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Spring 2023: Asian and European Exploration

A. Scott Denning

Colorado State University

Scott Denning is Monfort Professor of Atmospheric Science at Colorado State University, where he leads a large research group using many kinds of observations and models to understand the metabolism of the Earth’s biosphere. A key contribution of his research is the identification and prediction of sources and sinks of greenhouse gases in the atmosphere using new satellite instruments. In addition to using global satellite imagery, his research has included extensive fieldwork in the great north woods of Wisconsin, the farms of Iowa, and the Amazon rainforest.

He served for 10 years as Director of Education and Diversity for a major climate modeling center, working to enhance understanding of global climate through K-12, undergraduate, and graduate study, as well as, informal education and public presentations.

Professor Denning author of more than 100 publications in the peer-reviewed climate literature, a former editor of the Journal of Climate, and was founding Science Chair of the North American Carbon Program. He has served on advisory panels for NASA, NOAA, the US Department of Energy, and the National Science Foundation, and several nonprofits.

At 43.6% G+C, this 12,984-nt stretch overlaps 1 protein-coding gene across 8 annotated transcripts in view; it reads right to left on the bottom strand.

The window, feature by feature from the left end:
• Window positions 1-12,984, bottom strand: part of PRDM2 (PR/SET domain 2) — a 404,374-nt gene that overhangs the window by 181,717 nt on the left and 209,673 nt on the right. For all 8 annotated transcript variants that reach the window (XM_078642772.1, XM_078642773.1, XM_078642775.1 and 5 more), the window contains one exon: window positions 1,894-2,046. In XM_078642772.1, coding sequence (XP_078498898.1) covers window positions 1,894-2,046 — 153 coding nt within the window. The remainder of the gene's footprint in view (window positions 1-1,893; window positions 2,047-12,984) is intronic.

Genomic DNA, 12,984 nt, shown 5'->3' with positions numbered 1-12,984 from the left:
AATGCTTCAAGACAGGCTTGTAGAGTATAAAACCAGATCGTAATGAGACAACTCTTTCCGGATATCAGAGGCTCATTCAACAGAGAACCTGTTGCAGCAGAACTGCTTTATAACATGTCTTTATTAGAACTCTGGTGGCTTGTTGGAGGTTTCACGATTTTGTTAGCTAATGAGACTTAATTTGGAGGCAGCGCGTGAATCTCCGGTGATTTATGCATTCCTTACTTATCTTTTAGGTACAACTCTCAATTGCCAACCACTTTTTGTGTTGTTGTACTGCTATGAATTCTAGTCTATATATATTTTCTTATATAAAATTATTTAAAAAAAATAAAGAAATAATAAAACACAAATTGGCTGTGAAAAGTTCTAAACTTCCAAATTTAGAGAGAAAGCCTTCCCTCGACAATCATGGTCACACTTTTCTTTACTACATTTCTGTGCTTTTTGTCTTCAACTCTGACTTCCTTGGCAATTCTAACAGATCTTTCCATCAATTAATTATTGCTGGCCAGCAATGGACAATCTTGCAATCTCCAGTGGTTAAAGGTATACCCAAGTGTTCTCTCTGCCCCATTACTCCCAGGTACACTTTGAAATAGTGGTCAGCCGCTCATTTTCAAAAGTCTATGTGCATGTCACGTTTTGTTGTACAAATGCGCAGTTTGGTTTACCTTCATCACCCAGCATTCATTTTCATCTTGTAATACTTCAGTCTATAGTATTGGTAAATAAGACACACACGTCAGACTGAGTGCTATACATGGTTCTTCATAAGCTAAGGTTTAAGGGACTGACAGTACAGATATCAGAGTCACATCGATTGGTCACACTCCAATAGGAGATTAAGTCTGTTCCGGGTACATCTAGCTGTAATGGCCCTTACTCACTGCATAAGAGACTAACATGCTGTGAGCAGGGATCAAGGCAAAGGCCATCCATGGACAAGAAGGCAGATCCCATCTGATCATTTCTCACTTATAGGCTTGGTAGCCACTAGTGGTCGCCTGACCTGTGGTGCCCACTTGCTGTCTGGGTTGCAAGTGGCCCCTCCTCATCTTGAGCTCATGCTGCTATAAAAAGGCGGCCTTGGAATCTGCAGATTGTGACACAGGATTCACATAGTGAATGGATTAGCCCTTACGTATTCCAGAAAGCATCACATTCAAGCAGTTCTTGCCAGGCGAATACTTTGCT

His undergraduate degree, from the University of Maine, is in Geology. Following a brief career in the oil industry, he worked on biogeochemistry of a high mountain watershed for several years before earning his Ph.D. at Colorado State University.

Denning joined the faculty of the Donald Bren School of Environmental Science and Management at the University of California, Santa Barbara in 1996 and returned to Colorado in 1998 where he joined the faculty at his alma mater.

Scott is passionate about explaining the Three S’s of Climate Change (Simple, Serious, and Solvable) to public audiences of all kinds. He lives in Fort Collins Colorado with his spouse of 29 years, a Chocolate Lab, an old cat, and a small fish. An avid amateur astronomer, Scott spends clear moonless nights photographing the galaxy from a mountain cabin.